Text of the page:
Hector was about to tell him that he should help with the train, too, since his power would potentially be more helpful than anyone else’s in that regard, but he didn’t get to. Because even though Dimas wasn’t stomping the worms into paste anymore, the accompanying tremors had not.

Page 1385

He concentrated. The largest flying object that he’d made was a modestly-sized boulder, no bigger than himself, and throughout his testing over the last few days, he hadn’t been able to supersede that limit. But here and now? When it really mattered? Could he demand more of himself?

The answer was no, he discovered. As he much as he focused, he couldn’t make the boulder larger. And he couldn’t make two boulders, either--not without decreasing the size.

He didn’t know what he’d been expecting, really. That would have certainly been too easy.

As soon as the worm became more than a silhouette, Hector pitched his boulder forward at cannon speed, along with a host of other projectiles from the other Rainlords.

The beast leapt up and over the assault, spinning through the air again and flinging sludge in all directions.

The Lord Dimas Sebolt was there to meet it, and the air in front of the man distorted it visibly as a gravity well caught the worm in midair, halting even its centripetal motion and suspending its acidic sludge as well.

Wide-eyed and mouth open, Hector just stared at the scene before him.

Electricity stirred in the beast’s mouth, crackling and bristling with power before it spewed out at Dimas, but the man avoided it easily enough.

Or seemed to.

The lightning arced around in a flash and caught Dimas in the shoulder, causing him to falter but not release his hold. Smote and smoking, Dimas circled around to the worm’s side, farther away from its mouth. It spewed more lightning, but it was entirely ineffectual this time.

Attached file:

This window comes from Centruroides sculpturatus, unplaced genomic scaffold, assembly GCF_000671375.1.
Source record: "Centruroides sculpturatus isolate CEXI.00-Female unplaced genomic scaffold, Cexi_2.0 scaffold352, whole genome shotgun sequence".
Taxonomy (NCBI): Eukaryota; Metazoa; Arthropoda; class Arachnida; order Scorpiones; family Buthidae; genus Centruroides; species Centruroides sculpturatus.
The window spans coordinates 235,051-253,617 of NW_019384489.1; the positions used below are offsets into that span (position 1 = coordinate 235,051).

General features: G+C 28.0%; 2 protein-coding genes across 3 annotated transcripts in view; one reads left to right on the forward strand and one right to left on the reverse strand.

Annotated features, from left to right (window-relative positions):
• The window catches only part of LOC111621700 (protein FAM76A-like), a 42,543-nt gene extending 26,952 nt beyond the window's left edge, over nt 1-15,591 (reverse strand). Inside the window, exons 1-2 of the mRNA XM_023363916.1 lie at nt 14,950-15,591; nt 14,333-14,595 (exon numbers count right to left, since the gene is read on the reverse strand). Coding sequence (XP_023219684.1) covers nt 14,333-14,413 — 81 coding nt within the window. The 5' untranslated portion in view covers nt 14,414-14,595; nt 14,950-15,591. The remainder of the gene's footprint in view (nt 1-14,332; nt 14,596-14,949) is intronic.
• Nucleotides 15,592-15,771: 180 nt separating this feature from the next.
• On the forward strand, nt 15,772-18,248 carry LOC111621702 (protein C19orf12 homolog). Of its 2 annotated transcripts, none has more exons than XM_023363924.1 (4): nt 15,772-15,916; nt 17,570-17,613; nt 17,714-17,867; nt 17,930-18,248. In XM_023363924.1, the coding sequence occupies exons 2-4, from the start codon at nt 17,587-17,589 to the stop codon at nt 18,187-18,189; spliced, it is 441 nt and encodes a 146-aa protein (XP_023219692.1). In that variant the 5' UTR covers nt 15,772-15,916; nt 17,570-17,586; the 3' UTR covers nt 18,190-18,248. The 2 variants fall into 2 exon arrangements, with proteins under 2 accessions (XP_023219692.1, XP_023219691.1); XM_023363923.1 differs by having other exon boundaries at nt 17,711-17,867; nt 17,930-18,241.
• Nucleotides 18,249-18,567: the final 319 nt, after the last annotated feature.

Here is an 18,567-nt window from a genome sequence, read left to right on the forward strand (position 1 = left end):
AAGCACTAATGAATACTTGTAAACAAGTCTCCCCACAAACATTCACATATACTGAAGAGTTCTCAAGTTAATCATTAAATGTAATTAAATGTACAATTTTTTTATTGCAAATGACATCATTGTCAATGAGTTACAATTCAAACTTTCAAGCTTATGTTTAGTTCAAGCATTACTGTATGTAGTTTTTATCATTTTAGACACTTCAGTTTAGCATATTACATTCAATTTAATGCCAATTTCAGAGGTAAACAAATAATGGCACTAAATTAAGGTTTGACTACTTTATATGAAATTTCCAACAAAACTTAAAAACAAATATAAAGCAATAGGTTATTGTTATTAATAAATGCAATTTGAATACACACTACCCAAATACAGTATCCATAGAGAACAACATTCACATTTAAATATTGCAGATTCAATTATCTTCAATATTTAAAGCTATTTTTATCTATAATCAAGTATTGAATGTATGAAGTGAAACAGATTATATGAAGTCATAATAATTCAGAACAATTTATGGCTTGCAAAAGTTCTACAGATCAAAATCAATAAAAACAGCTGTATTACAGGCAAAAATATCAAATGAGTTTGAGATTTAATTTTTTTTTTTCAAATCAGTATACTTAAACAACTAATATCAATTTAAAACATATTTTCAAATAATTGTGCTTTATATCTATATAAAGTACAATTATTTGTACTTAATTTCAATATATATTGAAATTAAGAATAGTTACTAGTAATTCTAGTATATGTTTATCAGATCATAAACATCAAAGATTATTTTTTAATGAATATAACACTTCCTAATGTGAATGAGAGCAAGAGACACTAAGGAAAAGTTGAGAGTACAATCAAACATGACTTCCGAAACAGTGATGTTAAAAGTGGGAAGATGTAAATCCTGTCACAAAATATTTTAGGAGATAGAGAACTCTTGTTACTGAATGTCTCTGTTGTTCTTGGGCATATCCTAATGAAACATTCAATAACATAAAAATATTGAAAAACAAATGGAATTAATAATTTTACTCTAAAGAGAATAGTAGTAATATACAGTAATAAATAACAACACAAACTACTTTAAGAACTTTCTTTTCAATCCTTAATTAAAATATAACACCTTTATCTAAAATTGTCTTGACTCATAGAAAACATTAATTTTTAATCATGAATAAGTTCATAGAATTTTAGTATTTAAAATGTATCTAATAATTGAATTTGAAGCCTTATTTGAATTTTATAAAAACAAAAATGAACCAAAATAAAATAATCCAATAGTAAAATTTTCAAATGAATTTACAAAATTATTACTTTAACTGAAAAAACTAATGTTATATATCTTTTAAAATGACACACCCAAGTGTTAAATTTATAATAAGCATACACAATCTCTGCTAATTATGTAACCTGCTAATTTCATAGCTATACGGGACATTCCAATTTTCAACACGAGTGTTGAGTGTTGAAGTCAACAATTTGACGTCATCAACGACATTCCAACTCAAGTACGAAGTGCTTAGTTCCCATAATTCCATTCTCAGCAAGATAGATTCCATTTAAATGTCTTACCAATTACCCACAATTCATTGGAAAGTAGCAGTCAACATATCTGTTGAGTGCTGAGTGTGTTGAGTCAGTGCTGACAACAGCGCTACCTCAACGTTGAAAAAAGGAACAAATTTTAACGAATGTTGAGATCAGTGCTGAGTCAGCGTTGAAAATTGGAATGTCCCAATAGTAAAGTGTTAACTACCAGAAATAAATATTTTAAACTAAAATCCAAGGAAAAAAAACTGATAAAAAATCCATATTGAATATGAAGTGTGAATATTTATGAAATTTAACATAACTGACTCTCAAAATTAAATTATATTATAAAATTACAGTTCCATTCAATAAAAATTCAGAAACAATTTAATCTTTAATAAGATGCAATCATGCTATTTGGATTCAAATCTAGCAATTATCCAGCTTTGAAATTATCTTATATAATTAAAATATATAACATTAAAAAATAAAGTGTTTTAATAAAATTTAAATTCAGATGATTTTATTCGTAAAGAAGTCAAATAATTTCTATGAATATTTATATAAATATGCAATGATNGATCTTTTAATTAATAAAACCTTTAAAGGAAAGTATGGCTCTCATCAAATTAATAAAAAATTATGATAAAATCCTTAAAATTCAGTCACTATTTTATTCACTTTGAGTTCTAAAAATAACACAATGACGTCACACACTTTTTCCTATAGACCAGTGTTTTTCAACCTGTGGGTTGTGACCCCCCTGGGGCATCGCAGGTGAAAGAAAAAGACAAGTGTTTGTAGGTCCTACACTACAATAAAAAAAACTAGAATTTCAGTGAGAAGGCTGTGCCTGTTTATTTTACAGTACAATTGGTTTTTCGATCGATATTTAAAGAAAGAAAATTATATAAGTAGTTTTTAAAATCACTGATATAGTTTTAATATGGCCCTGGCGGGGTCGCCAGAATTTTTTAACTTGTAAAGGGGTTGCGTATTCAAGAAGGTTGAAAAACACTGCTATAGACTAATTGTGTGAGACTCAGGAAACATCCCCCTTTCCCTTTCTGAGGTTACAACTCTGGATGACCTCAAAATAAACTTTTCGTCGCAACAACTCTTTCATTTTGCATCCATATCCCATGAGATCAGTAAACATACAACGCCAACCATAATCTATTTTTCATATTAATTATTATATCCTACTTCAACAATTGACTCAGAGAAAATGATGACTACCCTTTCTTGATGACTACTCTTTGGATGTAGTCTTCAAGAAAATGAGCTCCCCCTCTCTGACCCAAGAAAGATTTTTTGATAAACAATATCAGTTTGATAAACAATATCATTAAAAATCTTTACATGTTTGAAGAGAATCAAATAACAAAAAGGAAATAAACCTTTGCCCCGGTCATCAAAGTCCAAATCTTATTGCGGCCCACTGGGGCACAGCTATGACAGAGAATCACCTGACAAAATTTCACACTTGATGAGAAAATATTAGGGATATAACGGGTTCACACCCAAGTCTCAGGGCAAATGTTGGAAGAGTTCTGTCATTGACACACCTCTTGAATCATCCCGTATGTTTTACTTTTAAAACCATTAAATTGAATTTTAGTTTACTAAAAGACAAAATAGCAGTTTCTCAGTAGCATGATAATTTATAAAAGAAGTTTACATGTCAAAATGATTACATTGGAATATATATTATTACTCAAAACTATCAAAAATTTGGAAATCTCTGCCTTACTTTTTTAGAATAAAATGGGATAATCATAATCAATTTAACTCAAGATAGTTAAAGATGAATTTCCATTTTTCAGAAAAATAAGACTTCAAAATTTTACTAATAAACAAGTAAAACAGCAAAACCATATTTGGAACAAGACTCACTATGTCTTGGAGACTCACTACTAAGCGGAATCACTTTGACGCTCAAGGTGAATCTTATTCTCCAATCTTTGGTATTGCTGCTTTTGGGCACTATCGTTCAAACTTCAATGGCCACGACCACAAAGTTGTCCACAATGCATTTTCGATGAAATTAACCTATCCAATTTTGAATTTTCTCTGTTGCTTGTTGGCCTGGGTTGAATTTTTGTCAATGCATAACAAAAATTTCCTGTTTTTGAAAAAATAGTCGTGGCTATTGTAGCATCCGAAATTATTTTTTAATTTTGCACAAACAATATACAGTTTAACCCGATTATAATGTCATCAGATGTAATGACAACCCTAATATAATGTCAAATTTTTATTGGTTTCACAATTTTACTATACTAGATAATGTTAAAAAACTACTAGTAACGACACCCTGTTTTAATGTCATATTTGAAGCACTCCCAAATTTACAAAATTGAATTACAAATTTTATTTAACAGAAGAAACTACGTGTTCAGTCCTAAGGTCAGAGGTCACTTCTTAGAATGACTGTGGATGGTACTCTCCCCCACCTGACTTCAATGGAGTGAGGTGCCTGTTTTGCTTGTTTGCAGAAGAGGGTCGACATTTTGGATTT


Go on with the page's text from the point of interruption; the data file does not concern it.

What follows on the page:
Hector breathed again. For a moment, he even allowed himself to wonder if the threat had been neutralized.

Then the worm split apart.

Page 1384

The cabin was on its side, Hector realized, and the wall of podded Rainlords was above them, threatening to fall and crush all of the militiamen in the room if not for his complex array of iron keeping everyone and everything in place. He reinforced his work along the top with thick iron pillars and freed the militiamen as well. They were slow, but Hector was glad to see that they were moving. He helped Selena onto her feet and hurried out of the cabin with the Hun’Kui militiamen following.

With the vigor from Garovel pumping through his veins and muscles, Hector jumped up onto the side of the fallen in order to get a better view of things.

A literal train wreck. Many of the floodlights were still working, at least, and they offered limited illumination of the surrounding environment. More people were appearing from the wreckage, but he didn’t the worm. Not yet, anyway. He doubted that it left them alone.

Someone was already trying to turn one of the cabins over, he noticed, and someone else was yelling. Oh, at him, apparently. And it was Asad, too.

“Hector!” the Sandlord was saying, while pointing with both arms. He was saying more than that, but Hector could barely make him out of the defeated train’s metallic groans. And the growing rumbling.

Rumbling?

Yeah.

There it was. That gargantuan silhouette, slightly lighter than the rest of the darkness in the distance.

Hector jumped down and tried to prepare himself. To concentrate. Against an enemy like this, it was difficult to imagine what he should do, what he could do. If there was anything at all, it had to be related to the recent breakthrough he’d made. That was the only thing going through his head.